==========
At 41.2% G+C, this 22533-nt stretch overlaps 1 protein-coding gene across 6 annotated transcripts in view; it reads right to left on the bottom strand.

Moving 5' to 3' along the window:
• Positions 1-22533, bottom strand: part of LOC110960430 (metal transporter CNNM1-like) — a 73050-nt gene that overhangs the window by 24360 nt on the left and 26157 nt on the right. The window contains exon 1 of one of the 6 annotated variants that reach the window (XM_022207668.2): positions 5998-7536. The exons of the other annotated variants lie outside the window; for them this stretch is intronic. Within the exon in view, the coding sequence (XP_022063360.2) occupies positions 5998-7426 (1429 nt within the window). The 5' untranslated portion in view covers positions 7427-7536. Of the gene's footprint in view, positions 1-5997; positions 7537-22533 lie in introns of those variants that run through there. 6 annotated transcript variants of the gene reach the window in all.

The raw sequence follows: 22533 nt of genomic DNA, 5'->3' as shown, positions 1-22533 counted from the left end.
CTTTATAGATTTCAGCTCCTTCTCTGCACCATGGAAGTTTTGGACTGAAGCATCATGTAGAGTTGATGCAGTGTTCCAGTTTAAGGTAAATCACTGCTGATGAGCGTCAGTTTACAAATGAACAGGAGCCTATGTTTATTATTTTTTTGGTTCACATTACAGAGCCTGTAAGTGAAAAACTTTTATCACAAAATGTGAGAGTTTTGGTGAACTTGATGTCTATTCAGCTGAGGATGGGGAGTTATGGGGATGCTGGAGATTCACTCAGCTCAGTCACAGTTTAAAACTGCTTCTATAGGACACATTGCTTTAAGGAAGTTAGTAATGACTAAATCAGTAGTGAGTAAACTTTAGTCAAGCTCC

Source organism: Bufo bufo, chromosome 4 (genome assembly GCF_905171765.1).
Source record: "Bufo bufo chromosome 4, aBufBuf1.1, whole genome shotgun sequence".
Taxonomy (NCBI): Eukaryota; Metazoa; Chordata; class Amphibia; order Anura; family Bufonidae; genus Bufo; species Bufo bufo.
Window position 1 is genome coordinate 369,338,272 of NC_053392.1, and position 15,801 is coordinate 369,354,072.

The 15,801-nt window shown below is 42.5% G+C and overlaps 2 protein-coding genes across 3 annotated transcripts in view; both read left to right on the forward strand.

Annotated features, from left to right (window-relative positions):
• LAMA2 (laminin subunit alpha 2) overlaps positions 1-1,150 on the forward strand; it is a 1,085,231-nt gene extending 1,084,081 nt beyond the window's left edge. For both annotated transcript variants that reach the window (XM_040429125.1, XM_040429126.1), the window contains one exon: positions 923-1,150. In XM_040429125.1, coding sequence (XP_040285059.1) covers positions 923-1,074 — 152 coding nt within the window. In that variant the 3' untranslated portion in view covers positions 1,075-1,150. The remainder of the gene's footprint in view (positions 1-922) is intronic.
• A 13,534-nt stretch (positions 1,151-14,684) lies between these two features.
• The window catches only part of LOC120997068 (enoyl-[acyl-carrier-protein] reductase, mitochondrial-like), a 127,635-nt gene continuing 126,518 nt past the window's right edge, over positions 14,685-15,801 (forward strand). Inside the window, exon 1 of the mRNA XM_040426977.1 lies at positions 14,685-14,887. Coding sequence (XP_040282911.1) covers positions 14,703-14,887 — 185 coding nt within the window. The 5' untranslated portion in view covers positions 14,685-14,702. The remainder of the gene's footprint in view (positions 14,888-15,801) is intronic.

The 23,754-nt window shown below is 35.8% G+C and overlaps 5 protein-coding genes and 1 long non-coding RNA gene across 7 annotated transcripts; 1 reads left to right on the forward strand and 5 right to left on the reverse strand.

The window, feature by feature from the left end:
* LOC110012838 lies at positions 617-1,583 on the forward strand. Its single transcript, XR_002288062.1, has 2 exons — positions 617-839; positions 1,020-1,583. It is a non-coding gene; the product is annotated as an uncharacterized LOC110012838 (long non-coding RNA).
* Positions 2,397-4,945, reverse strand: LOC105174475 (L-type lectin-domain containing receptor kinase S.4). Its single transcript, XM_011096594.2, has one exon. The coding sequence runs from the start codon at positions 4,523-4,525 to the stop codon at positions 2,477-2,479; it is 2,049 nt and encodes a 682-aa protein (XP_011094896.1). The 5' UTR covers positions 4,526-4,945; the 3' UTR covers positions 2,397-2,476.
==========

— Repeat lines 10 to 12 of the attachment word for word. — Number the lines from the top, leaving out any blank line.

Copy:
The 15,801-nt window shown below is 42.5% G+C and overlaps 2 protein-coding genes across 3 annotated transcripts in view; both read left to right on the forward strand.

Annotated features, from left to right (window-relative positions):
• LAMA2 (laminin subunit alpha 2) overlaps positions 1-1,150 on the forward strand; it is a 1,085,231-nt gene extending 1,084,081 nt beyond the window's left edge. For both annotated transcript variants that reach the window (XM_040429125.1, XM_040429126.1), the window contains one exon: positions 923-1,150. In XM_040429125.1, coding sequence (XP_040285059.1) covers positions 923-1,074 — 152 coding nt within the window. In that variant the 3' untranslated portion in view covers positions 1,075-1,150. The remainder of the gene's footprint in view (positions 1-922) is intronic.